> imagery declassification.
> Most telling of all is the statement that indicates that only broad-area
> film-return systems will be considered for declassification. That means the
> medium-high-resolution KH-7/Gambit imagery will probably be considered
> because it is the oldest medium-high-resolution imagery acquired. It also
> means that the medium-resolution KH-9A & B/Hexagon imagery of a lesser
> quality than the KH-7 imagery will be considered for declassification. It is
> unlikely that any of the very high-resolution Gambit/KH-8 imagery will be
> released without a major change in declassification policy.
> This will have a major impact on the historical documentation of events. Why
> the intelligence community could not continue to have access to this Gambit
> high-resolution, Gambit very high-resolution and Hexagon medium-resolution
> imagery for themselves while it is also available for the public remains
> incomprehensible to me.
> The intelligence community needs to realize that these reconnaissance
> satellite images document history that cannot otherwise be documented.
> It represents a particularly significant source of certainty of historical
> events in countries such as the former Soviet Union and China, and there are
> critical lessons to be learned from this imagery. It alone, is the only way
> available to accomplish this as a cross check on the accuracy of Russian
> historic documentation statements.
> For example, this is especially true when looking into the the Soviet Union’
> s manned lunar programs. The official records of the former Soviet Union are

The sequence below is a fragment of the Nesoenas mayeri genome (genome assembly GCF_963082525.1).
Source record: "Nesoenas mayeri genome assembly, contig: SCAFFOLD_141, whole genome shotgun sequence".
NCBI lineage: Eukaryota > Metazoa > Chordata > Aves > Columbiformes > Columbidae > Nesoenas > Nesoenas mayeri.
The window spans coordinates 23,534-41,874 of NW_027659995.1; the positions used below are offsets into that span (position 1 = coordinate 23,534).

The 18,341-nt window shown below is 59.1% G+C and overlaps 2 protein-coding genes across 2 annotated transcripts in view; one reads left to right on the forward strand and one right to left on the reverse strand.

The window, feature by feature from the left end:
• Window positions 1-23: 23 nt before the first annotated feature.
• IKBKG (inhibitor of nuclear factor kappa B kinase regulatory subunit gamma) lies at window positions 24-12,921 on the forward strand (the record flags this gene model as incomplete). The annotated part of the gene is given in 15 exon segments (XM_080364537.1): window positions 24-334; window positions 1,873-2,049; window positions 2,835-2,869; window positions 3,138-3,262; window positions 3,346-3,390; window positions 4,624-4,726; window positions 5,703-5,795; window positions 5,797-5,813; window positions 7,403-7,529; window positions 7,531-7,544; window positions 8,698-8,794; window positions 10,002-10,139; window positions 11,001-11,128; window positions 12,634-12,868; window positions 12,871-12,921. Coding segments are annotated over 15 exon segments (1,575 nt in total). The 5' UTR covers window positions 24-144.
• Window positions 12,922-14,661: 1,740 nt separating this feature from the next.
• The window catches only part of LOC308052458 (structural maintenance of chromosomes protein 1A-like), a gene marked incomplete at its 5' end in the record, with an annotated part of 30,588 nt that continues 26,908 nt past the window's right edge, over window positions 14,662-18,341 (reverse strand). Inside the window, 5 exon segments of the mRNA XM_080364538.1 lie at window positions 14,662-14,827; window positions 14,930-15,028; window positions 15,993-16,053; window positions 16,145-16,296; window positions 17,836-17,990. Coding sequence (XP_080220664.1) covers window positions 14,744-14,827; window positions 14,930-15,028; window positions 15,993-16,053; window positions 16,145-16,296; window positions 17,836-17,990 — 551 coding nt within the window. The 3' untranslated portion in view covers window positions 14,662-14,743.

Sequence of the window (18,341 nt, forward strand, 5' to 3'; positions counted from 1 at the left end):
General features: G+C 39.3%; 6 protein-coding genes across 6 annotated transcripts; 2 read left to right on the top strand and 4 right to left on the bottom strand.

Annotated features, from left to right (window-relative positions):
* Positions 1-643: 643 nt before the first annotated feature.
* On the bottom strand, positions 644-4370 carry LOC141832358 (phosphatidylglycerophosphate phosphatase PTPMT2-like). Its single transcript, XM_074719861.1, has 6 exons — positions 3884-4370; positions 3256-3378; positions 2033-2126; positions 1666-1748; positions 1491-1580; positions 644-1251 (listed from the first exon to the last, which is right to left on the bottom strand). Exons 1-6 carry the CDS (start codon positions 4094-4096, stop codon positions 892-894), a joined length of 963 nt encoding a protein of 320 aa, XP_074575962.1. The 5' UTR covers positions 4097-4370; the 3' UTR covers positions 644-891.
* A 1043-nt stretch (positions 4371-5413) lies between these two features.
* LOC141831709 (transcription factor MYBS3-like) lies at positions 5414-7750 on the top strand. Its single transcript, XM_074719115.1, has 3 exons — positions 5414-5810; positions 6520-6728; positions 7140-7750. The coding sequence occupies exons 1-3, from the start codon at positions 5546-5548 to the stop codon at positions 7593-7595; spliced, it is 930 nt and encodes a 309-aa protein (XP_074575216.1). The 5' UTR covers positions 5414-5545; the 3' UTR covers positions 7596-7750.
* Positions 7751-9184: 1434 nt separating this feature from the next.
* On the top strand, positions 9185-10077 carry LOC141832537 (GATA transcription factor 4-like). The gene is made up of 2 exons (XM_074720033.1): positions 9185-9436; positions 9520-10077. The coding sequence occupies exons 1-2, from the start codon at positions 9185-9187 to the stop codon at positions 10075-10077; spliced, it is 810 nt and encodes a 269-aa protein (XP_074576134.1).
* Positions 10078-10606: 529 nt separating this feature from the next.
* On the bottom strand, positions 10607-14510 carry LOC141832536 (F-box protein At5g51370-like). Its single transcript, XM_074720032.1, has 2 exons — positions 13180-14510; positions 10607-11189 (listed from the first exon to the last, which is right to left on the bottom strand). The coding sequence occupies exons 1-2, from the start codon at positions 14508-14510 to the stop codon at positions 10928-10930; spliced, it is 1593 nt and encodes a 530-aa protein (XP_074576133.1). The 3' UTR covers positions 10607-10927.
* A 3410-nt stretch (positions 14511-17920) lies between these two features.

> being contradicted by the Corona imagery. We can only begin to wonder what
> the Gambit and Hexagon imagery will reveal beyond what Corona imagery has
> shown. .
> It seems only logical that researchers should have access to Gambit and
> Hexagon imagery, regardless of the objections raised by the intelligence
> community. This is true, especially in the wake of the commercially
> available 1-meter satellite imagery .
> It seems that because of the lack of congressional funding and political
> will, there will be no film-based imagery declassification, even though a
> large portion of this imagery is more than 25 years old.
> Apart from the absence of compelling security barriers to the release of
> various imagery and analytical products, the now operational commercial
> imagery satellite systems provide a compelling incentive for the release of
> the remaining archival film-based imagery. The practical utility of this new
> commercial imagery will be vastly enhanced by comparing it to the historical
> Everyone concerned acknowledges Corona imagery and the follow-on systems is
> a unique resource which security researchers and analysts have barely begun
> to exploit. The original promise of openness has not been realized.
> Surely the intelligence communities, Congress and the president can do
> better by the the citizens of the United States.
> My only other comment is that:
> It is fascinating that Russia has launched on Proton ISS & Commercial
> payloads from the Proton/Zond launch site 81 L, R of the manned lunar
> circumnavigation program, the direct competitor to Apollo-8 & many people
> have toured the Energia/Buran launch facility site of the TT-05/N1-L3 Soviet
> manned lunar landing program on the Baikonur Cosmodrome but we can not have
> the Gambit and Hexagon imagery access or its declassification to finish
> documenting that history. This is a supremely ridiculous.
> Charles P. Vick
> Research Analyst
> Federation of American Scientists
> phone: (202) 675-1025
> fax: (202) 675-1024
> email: email@example.com